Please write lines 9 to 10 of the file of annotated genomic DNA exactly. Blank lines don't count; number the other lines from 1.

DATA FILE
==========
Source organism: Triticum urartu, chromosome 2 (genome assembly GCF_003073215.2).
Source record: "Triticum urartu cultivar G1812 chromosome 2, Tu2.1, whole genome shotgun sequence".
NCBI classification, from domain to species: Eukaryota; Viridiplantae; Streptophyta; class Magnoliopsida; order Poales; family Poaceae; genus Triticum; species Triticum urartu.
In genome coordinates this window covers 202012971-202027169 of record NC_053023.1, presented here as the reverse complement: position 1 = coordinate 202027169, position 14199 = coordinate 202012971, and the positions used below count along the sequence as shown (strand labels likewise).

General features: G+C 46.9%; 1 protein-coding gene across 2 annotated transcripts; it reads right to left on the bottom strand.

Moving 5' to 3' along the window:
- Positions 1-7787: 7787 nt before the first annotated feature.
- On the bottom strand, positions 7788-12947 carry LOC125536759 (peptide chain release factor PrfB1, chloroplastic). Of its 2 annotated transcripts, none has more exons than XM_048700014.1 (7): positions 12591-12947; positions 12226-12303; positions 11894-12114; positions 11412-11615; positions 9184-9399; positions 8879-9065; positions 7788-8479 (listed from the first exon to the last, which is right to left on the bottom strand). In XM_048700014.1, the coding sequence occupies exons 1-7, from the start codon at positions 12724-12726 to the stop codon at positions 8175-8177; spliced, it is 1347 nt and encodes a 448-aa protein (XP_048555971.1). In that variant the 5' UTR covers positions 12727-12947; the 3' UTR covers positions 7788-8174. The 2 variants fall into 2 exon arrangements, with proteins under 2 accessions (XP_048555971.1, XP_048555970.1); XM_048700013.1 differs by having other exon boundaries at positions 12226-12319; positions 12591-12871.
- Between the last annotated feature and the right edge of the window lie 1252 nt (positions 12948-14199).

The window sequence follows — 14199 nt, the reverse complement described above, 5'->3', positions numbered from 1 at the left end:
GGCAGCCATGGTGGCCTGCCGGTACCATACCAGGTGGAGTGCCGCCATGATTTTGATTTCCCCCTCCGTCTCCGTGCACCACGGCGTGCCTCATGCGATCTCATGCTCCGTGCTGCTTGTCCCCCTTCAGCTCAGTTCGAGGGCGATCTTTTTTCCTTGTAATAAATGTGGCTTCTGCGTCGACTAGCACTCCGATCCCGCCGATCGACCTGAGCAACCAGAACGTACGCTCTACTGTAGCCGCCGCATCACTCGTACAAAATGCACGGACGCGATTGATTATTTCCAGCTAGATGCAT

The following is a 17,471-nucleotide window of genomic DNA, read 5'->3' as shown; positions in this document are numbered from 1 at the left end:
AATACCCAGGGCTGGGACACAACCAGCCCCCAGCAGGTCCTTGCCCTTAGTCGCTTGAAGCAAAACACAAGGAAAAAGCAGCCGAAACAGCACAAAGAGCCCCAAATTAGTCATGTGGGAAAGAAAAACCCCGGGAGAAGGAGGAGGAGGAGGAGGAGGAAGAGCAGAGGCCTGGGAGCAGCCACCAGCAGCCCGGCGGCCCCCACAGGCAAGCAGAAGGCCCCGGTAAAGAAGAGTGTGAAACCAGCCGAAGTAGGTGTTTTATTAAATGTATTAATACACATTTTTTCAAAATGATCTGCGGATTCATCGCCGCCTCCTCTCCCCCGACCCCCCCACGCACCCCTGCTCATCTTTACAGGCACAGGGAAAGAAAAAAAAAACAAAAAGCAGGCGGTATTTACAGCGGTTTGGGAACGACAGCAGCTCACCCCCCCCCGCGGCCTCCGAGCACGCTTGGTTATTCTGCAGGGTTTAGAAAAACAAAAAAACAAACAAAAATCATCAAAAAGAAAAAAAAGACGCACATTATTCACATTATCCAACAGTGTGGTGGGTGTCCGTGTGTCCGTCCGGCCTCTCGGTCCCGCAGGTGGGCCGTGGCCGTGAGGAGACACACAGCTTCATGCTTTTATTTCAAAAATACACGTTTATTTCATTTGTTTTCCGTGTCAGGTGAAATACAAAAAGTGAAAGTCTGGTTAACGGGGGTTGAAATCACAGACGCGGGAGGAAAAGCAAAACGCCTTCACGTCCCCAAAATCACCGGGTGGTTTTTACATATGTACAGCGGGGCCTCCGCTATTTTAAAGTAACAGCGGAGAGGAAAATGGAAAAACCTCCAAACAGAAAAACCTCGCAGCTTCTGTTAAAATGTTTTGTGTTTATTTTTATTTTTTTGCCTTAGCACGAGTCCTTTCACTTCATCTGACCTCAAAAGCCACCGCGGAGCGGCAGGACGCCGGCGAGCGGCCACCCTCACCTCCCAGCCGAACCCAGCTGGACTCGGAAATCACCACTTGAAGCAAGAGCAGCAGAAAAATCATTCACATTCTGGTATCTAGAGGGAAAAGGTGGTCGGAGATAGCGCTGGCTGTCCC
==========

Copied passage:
- Between the last annotated feature and the right edge of the window lie 1252 nt (positions 12948-14199).

The window sequence follows — 14199 nt, the reverse complement described above, 5'->3', positions numbered from 1 at the left end: